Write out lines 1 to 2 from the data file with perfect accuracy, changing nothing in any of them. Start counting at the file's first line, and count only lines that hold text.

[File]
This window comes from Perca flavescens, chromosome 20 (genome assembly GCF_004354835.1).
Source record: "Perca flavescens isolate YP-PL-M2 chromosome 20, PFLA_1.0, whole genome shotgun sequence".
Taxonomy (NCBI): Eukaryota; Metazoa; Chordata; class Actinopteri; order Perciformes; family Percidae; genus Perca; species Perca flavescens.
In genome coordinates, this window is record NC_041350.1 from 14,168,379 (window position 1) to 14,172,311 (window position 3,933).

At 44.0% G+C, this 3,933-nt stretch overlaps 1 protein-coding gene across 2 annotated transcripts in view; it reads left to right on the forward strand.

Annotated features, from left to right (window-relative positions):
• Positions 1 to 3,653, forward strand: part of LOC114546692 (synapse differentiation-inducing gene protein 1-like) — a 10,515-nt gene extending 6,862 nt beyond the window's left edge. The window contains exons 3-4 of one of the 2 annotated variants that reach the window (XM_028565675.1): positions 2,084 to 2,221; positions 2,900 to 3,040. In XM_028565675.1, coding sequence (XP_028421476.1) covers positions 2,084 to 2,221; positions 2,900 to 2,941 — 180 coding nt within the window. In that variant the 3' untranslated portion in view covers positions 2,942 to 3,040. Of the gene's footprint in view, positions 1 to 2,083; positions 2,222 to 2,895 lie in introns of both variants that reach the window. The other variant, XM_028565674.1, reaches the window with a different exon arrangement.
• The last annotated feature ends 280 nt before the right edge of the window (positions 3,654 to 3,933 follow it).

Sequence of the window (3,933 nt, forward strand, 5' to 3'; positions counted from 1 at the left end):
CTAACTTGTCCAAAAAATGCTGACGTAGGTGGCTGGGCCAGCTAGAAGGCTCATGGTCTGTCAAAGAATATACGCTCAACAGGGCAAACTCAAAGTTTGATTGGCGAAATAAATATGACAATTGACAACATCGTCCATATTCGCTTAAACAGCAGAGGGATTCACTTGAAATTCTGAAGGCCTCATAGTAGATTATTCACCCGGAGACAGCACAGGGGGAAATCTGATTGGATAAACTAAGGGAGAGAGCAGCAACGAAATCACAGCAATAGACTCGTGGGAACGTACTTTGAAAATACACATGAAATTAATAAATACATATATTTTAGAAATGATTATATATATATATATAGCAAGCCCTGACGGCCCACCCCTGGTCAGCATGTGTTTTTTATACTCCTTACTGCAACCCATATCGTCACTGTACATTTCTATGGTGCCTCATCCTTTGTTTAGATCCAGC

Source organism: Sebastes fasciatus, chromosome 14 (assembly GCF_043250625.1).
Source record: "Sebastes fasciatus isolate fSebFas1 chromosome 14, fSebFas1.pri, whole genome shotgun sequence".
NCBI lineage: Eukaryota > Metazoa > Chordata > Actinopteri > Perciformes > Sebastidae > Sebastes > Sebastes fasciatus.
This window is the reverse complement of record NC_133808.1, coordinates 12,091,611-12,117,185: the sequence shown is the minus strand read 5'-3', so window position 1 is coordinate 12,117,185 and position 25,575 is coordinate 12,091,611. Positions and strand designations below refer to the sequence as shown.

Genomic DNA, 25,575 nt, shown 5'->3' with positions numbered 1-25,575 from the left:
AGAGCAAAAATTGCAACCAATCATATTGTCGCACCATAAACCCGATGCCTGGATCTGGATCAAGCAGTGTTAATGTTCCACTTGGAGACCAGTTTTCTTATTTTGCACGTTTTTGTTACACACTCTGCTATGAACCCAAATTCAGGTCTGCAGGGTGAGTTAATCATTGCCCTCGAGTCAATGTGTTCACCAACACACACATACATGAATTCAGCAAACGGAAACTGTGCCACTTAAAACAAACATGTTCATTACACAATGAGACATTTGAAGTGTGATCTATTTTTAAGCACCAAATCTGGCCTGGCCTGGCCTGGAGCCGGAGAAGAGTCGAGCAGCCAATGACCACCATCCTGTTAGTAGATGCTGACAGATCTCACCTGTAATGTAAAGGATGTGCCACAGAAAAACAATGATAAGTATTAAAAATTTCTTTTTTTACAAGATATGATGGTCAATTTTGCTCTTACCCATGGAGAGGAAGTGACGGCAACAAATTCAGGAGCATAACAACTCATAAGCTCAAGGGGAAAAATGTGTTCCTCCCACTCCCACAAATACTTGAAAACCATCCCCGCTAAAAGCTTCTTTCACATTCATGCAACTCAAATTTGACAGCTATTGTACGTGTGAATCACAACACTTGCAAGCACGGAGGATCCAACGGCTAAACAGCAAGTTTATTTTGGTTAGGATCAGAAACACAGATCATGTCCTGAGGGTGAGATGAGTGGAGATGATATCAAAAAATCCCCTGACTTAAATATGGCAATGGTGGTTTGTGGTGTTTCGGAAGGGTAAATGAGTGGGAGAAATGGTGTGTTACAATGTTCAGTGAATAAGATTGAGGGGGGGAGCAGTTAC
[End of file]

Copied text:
This window comes from Perca flavescens, chromosome 20 (genome assembly GCF_004354835.1).
Source record: "Perca flavescens isolate YP-PL-M2 chromosome 20, PFLA_1.0, whole genome shotgun sequence".